The theme of the exhibition is Emergences. 'Emergence' is a word largely
used in complex systems theory to describe the phenomenon of the appearance
of a large-scale structure whose characteristics are totally different from
those of its smaller constituent parts.
The idea of the shaping of structures is characteristic of Lucchi Basili's work, which always departs from photographic investigations of (most often) high-tech architectures to produce stunning images that involve no manipulations whatsoever but are a faithful rendition of what any beholder's eye could have seen in that moment in the same conditions. At the heart of Lucchi Basili's work is the idea that our common perception of the 'real' is based on stipulations that prevent us from really looking at what is out there. Her photographic work is an attempt to bypass such stipulations by showing facets of reality that most of us would fail to recognize as such. The focus is on architectural structures, in that architecture is the language through which every culture expresses some of the innermost dimensions of its own symbolic world, and therefore of its identity. Seen though Lucchi Basili's lens, the architectural shapes reveal an unexpected, somewhat mysterious content.
In Lucchi Basili's work, images are sometimes associated in complex polyptichs, and also when they are not, they most often dialogue because of their common aspiration to reveal fields of forces, of tensions that shape the space in which they are embedded. Within each single image, the field of force 'emerges' unexpectedly from the manifold constituents of architectonic shape, in a way that seems entirely intentional but in fact is not: none of such perceptual structures was purposefully designed by the architect. They are rather the trace of a deeper layer of reality of which we are basically unaware, that could be read by someone as the mark of a collective unconscious.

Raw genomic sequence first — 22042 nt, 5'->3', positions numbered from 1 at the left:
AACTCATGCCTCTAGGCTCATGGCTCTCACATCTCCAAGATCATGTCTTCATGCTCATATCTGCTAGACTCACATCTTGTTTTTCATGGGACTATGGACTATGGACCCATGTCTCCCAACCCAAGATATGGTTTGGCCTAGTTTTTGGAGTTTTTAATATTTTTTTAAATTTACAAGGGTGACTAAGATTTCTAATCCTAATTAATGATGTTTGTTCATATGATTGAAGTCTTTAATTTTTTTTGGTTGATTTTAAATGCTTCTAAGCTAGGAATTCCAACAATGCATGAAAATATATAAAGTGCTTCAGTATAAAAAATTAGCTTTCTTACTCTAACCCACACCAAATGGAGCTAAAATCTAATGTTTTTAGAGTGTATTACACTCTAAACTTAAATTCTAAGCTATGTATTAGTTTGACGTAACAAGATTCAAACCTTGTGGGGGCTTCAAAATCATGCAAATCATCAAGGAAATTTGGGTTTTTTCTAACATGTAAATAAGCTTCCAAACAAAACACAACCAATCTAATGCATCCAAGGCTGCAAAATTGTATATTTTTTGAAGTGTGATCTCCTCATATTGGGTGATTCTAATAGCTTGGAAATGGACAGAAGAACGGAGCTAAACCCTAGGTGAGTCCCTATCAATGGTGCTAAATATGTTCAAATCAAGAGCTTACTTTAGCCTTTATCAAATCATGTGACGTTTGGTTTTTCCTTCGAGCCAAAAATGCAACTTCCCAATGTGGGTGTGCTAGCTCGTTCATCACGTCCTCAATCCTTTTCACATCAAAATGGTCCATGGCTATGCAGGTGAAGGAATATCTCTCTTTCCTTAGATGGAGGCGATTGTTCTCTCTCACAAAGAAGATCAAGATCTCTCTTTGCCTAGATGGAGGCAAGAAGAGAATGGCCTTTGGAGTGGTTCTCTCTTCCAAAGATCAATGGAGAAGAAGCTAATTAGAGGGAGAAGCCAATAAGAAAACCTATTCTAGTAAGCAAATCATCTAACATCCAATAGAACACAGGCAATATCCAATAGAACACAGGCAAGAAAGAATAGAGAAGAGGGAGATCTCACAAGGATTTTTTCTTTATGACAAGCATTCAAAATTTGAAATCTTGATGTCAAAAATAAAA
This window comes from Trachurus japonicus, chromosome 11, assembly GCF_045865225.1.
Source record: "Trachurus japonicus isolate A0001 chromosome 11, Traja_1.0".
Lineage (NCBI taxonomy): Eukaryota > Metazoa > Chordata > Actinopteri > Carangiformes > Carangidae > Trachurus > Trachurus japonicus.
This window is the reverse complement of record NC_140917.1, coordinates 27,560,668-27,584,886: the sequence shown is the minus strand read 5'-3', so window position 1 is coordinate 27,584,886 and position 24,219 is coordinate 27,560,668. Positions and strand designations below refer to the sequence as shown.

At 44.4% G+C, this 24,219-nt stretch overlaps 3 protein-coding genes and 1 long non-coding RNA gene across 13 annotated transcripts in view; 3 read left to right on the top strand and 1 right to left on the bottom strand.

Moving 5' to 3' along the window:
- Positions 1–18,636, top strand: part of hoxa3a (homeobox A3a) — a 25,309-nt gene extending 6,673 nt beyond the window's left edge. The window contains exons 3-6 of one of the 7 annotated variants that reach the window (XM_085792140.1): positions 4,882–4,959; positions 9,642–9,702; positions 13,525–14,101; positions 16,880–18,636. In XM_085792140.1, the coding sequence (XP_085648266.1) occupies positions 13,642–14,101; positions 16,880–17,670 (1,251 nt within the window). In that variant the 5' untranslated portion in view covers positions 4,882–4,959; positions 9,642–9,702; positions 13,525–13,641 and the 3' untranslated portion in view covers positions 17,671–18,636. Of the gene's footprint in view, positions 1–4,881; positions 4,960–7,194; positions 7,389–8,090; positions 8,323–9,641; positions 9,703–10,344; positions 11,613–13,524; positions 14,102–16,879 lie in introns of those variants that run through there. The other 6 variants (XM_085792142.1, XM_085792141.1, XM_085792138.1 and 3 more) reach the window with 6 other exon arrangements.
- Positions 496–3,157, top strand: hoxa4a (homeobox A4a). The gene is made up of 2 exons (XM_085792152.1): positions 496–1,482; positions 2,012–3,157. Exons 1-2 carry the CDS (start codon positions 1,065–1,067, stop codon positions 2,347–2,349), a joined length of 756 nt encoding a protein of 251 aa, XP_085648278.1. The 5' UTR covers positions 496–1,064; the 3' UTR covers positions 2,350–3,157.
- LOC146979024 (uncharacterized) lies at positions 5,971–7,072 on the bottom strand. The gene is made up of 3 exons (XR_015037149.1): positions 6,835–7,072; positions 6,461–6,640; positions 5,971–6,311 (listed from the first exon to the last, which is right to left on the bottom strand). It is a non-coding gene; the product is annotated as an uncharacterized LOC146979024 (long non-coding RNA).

In the present solo exhibition, Lucchi Basili works on the dialogue among different architectures, attempting at the exploration of a yet larger scale of emergence, that involves different universes of shape from different architectures, which all belong to a same post-industrial social and economic environment.
At the same time, the exhibition will explore a different dimension of emergence, between image and sound: the structure of a sound work produced for this exhibition will interact with the visual structure of a site-specific installation. The relationship between modes of visual and sound perception conflates in an all-encompassing state of conscience pointing at the commonly removed layers of reality that are at the center of Lucchi Basili's research.
The exhibition will therefore offer the viewer a complex hierarchy of perceptual scales in which to pursue her or his quest for emerging structures. It is not an invitation to look at pictures, but a journey into the nature of contemplation and of its implications for our everyday attitude toward the reality of our built environments.
Lorenza Lucchi Basili's project for the Beth Allison Gallery solo show will be a site specific installation with photography and sound, involving three large dimension photographic series, all of them never exhibited before: Space Fortynine, Chicago, Space Fifty, Lille and Space Fiftyone, Lille. The latter series will interact with a sound work, Sound sequence nine, a world premiere as well.
Lorenza Lucchi Basili has exhibited among other venues at Viafarini, Milan; Walker Art Center, Minneapolis; Zerynthia, Paliano; Art/Omi, Ghent NY; NOASS, Riga; Belleza y Felicidad, Buenos Aires; Artists' Television Access, San Francisco; New Media Scotland, Edinburgh; NPAK, Yerevan; O' Artoteca, Milan; Eyedrum, Atlanta; Neon, Bologna; New Jersey Center for Visual Arts, Summit; Fondazione Italiana per la Fotografia, Torino; Kunst Merano Arte, Merano; OCCA, Santa Ana; Fuori Uso, Pescara; Rochester Contemporary, Rochester; Espace Electra, Paris; Kunsthaus Tacheles, Berlin. Has been included in the Radio Arte Mobile project presented at the Utopia Station section of the 50th Venice Biennale and at the 2nd Valencia Biennale.
Opening Night: September 3, 6-9pm
Reception: September 4, 2-5pm
Beth Allison Gallery
2012 Baltimore Ave
Kansas City MO